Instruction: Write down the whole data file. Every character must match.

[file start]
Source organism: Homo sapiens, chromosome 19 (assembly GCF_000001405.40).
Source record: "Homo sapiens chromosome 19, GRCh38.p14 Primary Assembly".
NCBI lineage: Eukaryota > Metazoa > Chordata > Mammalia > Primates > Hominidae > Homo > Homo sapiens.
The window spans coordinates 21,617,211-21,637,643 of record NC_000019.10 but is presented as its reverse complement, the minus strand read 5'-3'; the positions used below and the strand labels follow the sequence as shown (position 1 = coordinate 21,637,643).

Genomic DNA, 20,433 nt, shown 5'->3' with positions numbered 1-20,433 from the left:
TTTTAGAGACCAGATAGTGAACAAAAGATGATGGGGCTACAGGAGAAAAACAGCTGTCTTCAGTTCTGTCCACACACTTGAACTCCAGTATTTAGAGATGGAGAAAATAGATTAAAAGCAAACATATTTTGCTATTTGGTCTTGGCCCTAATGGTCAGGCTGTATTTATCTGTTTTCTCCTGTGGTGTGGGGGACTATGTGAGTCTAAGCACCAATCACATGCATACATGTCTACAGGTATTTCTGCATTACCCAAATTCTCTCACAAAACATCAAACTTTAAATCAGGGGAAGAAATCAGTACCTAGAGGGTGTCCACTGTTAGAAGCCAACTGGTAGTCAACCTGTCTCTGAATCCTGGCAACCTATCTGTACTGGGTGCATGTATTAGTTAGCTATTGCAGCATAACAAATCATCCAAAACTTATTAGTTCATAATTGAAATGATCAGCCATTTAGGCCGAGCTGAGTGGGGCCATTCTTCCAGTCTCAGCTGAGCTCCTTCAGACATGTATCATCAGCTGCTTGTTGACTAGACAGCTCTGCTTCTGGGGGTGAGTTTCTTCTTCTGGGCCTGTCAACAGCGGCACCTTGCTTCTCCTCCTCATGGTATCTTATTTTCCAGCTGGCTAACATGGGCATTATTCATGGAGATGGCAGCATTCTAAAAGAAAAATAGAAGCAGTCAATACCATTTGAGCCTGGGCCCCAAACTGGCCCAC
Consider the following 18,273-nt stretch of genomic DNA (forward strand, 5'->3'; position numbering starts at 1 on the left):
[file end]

Source organism: Homo sapiens, chromosome 19 (assembly GCF_000001405.40).
Source record: "Homo sapiens chromosome 19, GRCh38.p14 Primary Assembly".
NCBI lineage: Eukaryota > Metazoa > Chordata > Mammalia > Primates > Hominidae > Homo > Homo sapiens.
The window spans coordinates 21,617,211-21,637,643 of record NC_000019.10 but is presented as its reverse complement, the minus strand read 5'-3'; the positions used below and the strand labels follow the sequence as shown (position 1 = coordinate 21,637,643).

Genomic DNA, 20,433 nt, shown 5'->3' with positions numbered 1-20,433 from the left:
TTTTAGAGACCAGATAGTGAACAAAAGATGATGGGGCTACAGGAGAAAAACAGCTGTCTTCAGTTCTGTCCACACACTTGAACTCCAGTATTTAGAGATGGAGAAAATAGATTAAAAGCAAACATATTTTGCTATTTGGTCTTGGCCCTAATGGTCAGGCTGTATTTATCTGTTTTCTCCTGTGGTGTGGGGGACTATGTGAGTCTAAGCACCAATCACATGCATACATGTCTACAGGTATTTCTGCATTACCCAAATTCTCTCACAAAACATCAAACTTTAAATCAGGGGAAGAAATCAGTACCTAGAGGGTGTCCACTGTTAGAAGCCAACTGGTAGTCAACCTGTCTCTGAATCCTGGCAACCTATCTGTACTGGGTGCATGTATTAGTTAGCTATTGCAGCATAACAAATCATCCAAAACTTATTAGTTCATAATTGAAATGATCAGCCATTTAGGCCGAGCTGAGTGGGGCCATTCTTCCAGTCTCAGCTGAGCTCCTTCAGACATGTATCATCAGCTGCTTGTTGACTAGACAGCTCTGCTTCTGGGGGTGAGTTTCTTCTTCTGGGCCTGTCAACAGCGGCACCTTGCTTCTCCTCCTCATGGTATCTTATTTTCCAGCTGGCTAACATGGGCATTATTCATGGAGATGGCAGCATTCTAAAAGAAAAATAGAAGCAGTCAATACCATTTGAGCCTGGGCCCCAAACTGGCCCAC
Consider the following 18,273-nt stretch of genomic DNA (forward strand, 5'->3'; position numbering starts at 1 on the left):